Ohio State senior forward Carson Meyer (72) locks in during the puck drop during the Ohio State-Omaha game on Oct.18. Ohio State won 3-2. Credit: Mackenzie Shanklin | For the Lantern

It wasn’t the end they wanted, but senior forwards Ronnie Hein and Carson Meyer still capped their Ohio State careers on a high note.

The Buckeyes defeated Wisconsin in back-to-back games in Columbus, Ohio, to advance to the semifinals of the Big Ten Men’s Ice Hockey Tournament, where they were destined for a matchup with rival Michigan. 

But just three days before the March 15 matchup with the Wolverines, the remainder of the season was canceled due to COVID-19.

“It was a bummer, but at the end of the day, this is a lot bigger than just hockey right now,” Hein said. 

The rivalry game was slated to take place at Nationwide Arena in Columbus, where the teams played in the conference semifinals just two years prior.

Hein missed that game with an injury and lost out on the chance to gain back the opportunity this year. He said it was disappointing to not experience that moment with his fellow Buckeyes.

“Two years before, when we played Michigan, I was out with my hip surgery, so I did not get to play in that at all towards the end of the year,” Hein said.  

The Big Ten Conference announced March 12 that it was canceling all conference and nonconference competitions through the end of the academic year.

Hein, the team’s head captain, said the campaign’s abrupt end didn’t leave room for a proper goodbye to his teammates.

“We were all getting ready to go play at Nationwide and the next day we had guys packing up their stuff and going home,” Hein said. “That day in the locker room, when coach told us that everything was kind of done, that was the last time the entire group will be together at one time.” 

A sixth-round pick by the Blue Jackets in the 2017 NHL Draft, Meyer finished with a team-high 17 goals for Ohio State in 2019-20. 

The sudden end to the season was a shock to the system, he said.

“The best part of my days were coming to the rink in the morning and getting to spend time to talk to all my teammates, and now that obviously is not something I get to do anymore. Now I just wake up and pet my dogs and have coffee, so it’s definitely an adjustment,” Meyer said.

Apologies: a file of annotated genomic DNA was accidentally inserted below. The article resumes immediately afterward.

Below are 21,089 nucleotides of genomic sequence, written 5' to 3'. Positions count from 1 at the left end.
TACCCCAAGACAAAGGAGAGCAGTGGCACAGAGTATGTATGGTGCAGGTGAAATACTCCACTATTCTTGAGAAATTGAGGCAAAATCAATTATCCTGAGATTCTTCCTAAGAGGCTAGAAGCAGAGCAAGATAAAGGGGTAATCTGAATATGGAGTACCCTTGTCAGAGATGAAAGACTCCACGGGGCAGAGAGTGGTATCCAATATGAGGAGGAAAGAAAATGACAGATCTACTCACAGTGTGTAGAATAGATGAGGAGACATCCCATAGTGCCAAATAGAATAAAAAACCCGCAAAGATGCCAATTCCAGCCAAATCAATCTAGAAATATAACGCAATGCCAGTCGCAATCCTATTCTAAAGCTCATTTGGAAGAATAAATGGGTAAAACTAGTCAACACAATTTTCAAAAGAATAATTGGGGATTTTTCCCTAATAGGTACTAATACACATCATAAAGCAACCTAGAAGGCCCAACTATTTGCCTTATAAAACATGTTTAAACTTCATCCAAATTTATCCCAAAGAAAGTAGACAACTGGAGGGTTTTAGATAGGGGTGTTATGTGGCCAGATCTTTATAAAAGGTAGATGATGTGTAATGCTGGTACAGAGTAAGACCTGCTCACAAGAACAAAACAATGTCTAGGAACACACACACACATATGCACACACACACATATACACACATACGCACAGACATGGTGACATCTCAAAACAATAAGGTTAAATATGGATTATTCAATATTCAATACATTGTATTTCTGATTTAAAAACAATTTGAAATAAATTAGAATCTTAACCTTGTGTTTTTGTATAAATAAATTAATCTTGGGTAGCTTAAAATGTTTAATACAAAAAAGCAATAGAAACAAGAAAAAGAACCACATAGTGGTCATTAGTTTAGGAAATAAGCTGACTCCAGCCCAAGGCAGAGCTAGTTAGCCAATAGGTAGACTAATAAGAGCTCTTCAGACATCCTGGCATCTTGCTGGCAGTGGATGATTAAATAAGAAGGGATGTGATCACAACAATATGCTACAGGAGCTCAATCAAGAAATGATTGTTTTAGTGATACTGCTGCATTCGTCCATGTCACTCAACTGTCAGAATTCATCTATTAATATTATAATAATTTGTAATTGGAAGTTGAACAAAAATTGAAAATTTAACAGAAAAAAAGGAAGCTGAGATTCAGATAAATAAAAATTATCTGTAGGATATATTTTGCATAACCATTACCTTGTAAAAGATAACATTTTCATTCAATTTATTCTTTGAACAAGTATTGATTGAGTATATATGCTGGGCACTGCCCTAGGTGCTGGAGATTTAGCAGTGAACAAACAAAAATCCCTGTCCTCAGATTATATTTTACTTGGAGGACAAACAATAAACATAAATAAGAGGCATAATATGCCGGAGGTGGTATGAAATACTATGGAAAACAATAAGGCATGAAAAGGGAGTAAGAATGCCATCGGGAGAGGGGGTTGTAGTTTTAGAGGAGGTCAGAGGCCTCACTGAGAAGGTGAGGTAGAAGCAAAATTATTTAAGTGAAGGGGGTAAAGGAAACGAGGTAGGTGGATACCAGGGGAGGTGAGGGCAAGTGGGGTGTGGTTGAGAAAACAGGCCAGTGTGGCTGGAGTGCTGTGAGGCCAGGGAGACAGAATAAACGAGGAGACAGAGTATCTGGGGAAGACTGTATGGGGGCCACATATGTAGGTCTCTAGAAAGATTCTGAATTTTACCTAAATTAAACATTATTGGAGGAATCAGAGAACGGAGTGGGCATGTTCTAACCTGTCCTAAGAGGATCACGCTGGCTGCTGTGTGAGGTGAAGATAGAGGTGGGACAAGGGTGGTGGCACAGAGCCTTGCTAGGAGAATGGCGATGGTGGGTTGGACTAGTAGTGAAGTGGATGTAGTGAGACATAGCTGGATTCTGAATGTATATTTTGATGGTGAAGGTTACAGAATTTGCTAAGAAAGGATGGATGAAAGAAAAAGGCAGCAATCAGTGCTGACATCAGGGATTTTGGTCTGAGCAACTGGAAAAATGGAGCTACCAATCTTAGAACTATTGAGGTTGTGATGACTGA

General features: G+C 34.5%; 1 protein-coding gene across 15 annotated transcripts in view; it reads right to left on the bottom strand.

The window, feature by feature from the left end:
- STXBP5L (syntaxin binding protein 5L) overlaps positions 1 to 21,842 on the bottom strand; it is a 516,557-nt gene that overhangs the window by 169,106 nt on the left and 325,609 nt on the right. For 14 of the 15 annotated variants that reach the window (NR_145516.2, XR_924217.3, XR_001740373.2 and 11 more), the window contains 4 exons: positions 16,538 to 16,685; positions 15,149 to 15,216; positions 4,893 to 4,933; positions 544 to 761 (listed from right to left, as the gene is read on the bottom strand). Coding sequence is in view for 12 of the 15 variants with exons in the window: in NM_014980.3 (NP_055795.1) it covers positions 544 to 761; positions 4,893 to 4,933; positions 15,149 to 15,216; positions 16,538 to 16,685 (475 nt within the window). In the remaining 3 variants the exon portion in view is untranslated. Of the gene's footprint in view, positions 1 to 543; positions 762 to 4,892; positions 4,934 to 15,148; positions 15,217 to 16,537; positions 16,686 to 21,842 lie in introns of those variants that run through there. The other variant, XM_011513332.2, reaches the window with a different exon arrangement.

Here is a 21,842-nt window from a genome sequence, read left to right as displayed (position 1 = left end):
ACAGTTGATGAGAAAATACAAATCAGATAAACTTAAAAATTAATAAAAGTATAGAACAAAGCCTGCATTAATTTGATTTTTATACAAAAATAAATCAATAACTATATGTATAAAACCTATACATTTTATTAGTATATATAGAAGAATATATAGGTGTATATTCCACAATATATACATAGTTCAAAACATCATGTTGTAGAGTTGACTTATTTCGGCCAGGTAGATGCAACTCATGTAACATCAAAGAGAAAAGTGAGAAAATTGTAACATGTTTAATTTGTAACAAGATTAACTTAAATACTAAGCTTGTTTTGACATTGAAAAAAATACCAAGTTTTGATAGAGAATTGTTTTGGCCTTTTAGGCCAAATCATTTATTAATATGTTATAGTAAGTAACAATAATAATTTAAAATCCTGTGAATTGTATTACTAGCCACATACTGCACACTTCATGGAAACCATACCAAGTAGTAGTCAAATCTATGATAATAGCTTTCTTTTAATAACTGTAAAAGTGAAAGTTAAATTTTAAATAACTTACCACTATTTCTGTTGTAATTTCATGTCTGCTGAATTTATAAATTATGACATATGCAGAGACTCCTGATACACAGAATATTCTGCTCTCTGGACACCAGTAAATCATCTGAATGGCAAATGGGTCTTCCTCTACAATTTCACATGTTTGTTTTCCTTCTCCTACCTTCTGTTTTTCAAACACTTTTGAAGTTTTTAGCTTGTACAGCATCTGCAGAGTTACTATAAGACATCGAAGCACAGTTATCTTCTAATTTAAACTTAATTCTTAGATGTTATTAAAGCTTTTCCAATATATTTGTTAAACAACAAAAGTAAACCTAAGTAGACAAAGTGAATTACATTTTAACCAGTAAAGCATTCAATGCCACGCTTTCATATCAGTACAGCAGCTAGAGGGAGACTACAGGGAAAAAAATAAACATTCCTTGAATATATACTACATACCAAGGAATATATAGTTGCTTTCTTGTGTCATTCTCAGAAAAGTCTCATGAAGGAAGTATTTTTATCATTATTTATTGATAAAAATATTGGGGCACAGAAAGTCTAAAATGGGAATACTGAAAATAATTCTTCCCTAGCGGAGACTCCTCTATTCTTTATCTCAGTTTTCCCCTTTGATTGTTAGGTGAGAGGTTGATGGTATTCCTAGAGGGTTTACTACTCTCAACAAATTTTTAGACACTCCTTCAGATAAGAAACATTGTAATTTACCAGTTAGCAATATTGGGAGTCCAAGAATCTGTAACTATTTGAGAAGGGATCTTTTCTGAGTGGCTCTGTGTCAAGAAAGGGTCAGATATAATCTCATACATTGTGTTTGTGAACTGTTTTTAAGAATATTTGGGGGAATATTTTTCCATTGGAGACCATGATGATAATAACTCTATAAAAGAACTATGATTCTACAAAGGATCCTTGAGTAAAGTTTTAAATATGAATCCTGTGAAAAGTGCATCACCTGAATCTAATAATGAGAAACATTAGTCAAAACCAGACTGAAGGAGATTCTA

While the Buckeyes cannot be together physically, their bond has not been broken.

“We try to stay in touch with everybody as best as we can over FaceTime, texting and stuff like that,” Meyer said.

Although he’s glad to be back home with his family, Hein said he cannot help but reminisce on what could have been. 

“Right now, we could be planning how to score,” Hein said.  

With the future of the NHL season still up in the air, Meyer said trying to stay in shape amid gym and ice rink closures presents a dilemma.

“The hardest thing for me is: I don’t wanna work out too hard right now and the season ends up getting canceled, because it’s going to be a really long offseason and I do not want to overdo it really early on and burn out,” Meyer said.

Like all Ohio State students graduating in spring 2020, Hein and Meyer will not be walking through Ohio Stadium to receive their diplomas in the traditional Ohio State way. 

“Obviously you’d love to have your senior year end the way it has for the last three years for the seniors above me. Obviously that did not work out this way,” Hein said. “It’s been a bummer. It’s going to be something we remember for the rest of our lives.”

Despite the uncertainty of the future, both seniors agree that they are prepared for what comes their way. 

“I’m going to keep working out and keep myself in shape for an opportunity that does come up,” Hein said.